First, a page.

In an article published in the International Journal of Dermatology, vol. 29, pages 446-450, July-August, 1990, entitled "The Biological Effects of a Pulsed Electrostatic Field with Specific Reference to Hair" the authors discuss the use of low voltage and low amperage in their experiment. It was stated that a dangerous power level corresponds to 300 million volts per meter (v/m) and that a test was performed on mice at a level of 190,000 v/m in a 60 Hertz field for 1,500 hours, over the course of ten and a half months, with no detected adverse health effects. Further it was stated that the human subjects of the experiment were exposed at a level of less than 4,000 v/m for a shorter period of time.

Medical literature contains many references to the use of low voltage, low amperage devices in the treatment of patients. An article published in Osteopathic Medical News, date unknown, pages 34 and 35 describes the use a "Microelectrical Neuromuscular Stimulation" device referred to as (MENS). That device has an amperage current range of 10 μA to 600 μA and frequencies ranging from 0.1 Hz to 990 Hz, which are the same as those useful in the present invention. Advantageously, the amperage used with the invented apparatus is 80 μA at frequencies of 0.3, 0.7, 30 and 50 Hz, all well within the range reported in the above mentioned article.

The article entitled "Electrotherapy for Acceleration of Wound Healing; Low Intensity Direct Current" in Arch Phys Med Rehabil Vol 54, July 1985, describes standardizing a protocol for using the low intensity direct current (LIDC) of 200 μA to 400 μA for normally innervated skin and 400 μA to 800 μA for denervated or decentralized skin applied at the wound site. The result was healing rates of 2 to 3.5 times faster than those of the control subjects.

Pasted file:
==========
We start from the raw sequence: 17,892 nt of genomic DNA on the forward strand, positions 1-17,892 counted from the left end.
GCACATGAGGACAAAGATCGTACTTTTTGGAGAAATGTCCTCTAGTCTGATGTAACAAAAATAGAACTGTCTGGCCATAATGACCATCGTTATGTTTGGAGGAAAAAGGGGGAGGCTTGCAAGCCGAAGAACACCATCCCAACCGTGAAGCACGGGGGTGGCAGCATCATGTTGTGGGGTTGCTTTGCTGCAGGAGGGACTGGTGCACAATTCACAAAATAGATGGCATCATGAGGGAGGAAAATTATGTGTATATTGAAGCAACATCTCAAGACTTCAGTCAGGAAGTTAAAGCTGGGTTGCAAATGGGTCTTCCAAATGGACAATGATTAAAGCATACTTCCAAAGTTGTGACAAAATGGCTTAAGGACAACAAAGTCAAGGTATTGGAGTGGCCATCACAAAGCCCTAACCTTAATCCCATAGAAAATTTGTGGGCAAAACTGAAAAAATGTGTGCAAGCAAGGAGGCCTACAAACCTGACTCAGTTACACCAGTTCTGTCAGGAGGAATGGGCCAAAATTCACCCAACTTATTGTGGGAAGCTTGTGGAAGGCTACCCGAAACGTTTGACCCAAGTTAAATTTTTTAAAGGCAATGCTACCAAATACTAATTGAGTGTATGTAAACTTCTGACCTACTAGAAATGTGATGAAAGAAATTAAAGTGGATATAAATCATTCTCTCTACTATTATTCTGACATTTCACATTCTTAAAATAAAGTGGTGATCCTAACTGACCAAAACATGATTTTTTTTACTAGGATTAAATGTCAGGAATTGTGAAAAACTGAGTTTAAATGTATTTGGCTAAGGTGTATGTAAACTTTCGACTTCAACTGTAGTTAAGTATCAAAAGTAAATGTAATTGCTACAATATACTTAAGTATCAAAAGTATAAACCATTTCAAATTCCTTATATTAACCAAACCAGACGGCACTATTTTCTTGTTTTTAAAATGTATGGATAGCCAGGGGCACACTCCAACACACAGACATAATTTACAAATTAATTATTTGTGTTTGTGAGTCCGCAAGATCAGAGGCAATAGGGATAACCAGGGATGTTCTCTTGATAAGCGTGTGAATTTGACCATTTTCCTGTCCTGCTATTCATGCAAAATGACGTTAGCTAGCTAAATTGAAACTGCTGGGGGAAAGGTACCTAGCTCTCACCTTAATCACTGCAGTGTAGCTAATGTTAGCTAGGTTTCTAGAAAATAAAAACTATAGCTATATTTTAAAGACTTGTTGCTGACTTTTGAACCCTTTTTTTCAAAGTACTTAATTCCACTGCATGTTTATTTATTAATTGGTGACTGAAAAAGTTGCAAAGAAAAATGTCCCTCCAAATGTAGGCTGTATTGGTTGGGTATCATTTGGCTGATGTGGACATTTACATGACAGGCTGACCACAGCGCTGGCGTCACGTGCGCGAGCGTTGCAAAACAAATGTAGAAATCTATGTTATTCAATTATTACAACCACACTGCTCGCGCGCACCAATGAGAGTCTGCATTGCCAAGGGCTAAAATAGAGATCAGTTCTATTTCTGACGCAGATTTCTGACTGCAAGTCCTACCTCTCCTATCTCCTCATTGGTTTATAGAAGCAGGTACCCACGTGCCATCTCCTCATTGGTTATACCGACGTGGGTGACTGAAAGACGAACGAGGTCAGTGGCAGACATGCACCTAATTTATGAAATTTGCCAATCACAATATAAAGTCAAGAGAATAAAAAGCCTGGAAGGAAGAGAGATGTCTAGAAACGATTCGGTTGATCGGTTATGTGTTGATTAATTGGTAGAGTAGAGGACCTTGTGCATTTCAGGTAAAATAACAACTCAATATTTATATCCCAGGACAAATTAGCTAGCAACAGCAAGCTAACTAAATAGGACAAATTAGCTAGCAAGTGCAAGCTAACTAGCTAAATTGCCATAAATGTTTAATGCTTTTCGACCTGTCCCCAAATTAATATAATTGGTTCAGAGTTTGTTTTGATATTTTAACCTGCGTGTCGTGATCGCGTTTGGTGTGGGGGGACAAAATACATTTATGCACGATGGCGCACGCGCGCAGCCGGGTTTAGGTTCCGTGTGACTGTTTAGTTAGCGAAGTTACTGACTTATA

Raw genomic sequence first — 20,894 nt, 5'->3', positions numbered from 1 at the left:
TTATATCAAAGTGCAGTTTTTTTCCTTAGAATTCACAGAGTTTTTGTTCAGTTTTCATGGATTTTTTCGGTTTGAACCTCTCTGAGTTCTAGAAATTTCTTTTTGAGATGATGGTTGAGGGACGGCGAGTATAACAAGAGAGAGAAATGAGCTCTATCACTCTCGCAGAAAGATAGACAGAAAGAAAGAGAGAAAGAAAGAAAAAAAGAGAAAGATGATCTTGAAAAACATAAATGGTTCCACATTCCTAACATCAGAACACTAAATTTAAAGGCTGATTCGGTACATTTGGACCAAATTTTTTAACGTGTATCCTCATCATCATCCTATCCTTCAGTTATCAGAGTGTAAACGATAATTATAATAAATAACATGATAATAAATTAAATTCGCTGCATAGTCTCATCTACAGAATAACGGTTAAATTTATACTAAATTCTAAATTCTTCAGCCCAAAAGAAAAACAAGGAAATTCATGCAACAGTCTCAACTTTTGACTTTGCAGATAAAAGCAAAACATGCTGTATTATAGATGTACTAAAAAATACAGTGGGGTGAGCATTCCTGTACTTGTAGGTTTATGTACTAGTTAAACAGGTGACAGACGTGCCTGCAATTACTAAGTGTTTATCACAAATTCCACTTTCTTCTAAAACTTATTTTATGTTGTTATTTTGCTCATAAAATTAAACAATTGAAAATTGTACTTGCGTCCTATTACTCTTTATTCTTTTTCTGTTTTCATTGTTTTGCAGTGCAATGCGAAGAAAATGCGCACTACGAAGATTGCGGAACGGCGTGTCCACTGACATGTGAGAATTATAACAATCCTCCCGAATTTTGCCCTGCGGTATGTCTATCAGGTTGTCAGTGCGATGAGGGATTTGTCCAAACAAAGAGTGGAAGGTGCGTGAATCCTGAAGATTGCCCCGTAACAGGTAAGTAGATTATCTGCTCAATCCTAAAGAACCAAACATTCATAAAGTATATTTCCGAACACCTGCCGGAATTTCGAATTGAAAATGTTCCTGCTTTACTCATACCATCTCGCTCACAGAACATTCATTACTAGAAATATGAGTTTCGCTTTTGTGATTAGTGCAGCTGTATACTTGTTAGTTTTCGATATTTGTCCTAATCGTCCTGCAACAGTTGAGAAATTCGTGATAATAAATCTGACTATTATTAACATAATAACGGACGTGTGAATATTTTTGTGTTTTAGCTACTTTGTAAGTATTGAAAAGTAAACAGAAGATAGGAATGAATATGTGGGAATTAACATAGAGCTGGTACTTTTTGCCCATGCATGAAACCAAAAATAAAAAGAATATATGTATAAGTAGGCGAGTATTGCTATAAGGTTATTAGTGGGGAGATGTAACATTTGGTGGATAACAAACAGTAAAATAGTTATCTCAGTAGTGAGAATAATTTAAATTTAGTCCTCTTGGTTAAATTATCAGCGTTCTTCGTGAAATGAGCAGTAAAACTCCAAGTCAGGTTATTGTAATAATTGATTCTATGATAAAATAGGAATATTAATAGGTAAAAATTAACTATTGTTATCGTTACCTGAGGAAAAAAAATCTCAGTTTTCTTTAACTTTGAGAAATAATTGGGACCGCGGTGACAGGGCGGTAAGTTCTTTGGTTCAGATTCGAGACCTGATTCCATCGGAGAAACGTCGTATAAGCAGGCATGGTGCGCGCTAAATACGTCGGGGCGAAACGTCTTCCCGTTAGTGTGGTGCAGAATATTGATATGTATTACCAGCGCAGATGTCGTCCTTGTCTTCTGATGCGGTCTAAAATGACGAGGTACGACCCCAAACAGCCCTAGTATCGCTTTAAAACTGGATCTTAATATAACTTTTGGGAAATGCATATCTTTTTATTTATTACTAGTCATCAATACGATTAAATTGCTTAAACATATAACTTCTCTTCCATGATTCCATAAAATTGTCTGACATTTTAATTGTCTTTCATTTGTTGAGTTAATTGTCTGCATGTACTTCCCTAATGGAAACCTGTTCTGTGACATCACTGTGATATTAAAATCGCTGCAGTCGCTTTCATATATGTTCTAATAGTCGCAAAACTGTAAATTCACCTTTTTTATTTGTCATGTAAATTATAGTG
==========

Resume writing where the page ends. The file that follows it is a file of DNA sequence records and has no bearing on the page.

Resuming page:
An article entitled "EMR . . . The Electronic Answer to Resistant Muscular Problems" (Wing, EMR . . . The Electronic Answer to Resistant Muscular Problems, Digest of Chiropractic Economics, 118-126, November-December (1982)), includes a discussion of treating a patient with between 40 μA and 600 μA of current. Again, these values are within the useful range of the present invention.

These articles indicate that the range of current, voltage and waveform are readily determinable by one of ordinary skill in the art.